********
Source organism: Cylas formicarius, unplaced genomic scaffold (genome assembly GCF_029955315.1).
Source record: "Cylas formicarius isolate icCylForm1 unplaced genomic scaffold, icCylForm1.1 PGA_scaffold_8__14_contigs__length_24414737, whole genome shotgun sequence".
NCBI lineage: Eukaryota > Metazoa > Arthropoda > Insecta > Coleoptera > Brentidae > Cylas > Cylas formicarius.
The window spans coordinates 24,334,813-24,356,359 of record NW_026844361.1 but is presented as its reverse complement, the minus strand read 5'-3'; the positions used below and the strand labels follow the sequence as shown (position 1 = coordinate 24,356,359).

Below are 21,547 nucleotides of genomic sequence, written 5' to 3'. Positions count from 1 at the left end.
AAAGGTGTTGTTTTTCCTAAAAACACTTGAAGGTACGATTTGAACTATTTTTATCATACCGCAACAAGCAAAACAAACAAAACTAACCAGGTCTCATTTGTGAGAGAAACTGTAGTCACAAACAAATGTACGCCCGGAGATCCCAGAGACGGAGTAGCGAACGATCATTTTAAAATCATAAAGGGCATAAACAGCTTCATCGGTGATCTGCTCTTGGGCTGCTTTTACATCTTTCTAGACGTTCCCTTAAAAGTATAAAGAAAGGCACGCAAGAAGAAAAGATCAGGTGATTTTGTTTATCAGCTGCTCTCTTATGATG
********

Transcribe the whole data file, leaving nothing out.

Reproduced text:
Source organism: Cylas formicarius, unplaced genomic scaffold (genome assembly GCF_029955315.1).
Source record: "Cylas formicarius isolate icCylForm1 unplaced genomic scaffold, icCylForm1.1 PGA_scaffold_8__14_contigs__length_24414737, whole genome shotgun sequence".
NCBI lineage: Eukaryota > Metazoa > Arthropoda > Insecta > Coleoptera > Brentidae > Cylas > Cylas formicarius.
The window spans coordinates 24,334,813-24,356,359 of record NW_026844361.1 but is presented as its reverse complement, the minus strand read 5'-3'; the positions used below and the strand labels follow the sequence as shown (position 1 = coordinate 24,356,359).

Below are 21,547 nucleotides of genomic sequence, written 5' to 3'. Positions count from 1 at the left end.
AAAGGTGTTGTTTTTCCTAAAAACACTTGAAGGTACGATTTGAACTATTTTTATCATACCGCAACAAGCAAAACAAACAAAACTAACCAGGTCTCATTTGTGAGAGAAACTGTAGTCACAAACAAATGTACGCCCGGAGATCCCAGAGACGGAGTAGCGAACGATCATTTTAAAATCATAAAGGGCATAAACAGCTTCATCGGTGATCTGCTCTTGGGCTGCTTTTACATCTTTCTAGACGTTCCCTTAAAAGTATAAAGAAAGGCACGCAAGAAGAAAAGATCAGGTGATTTTGTTTATCAGCTGCTCTCTTATGATG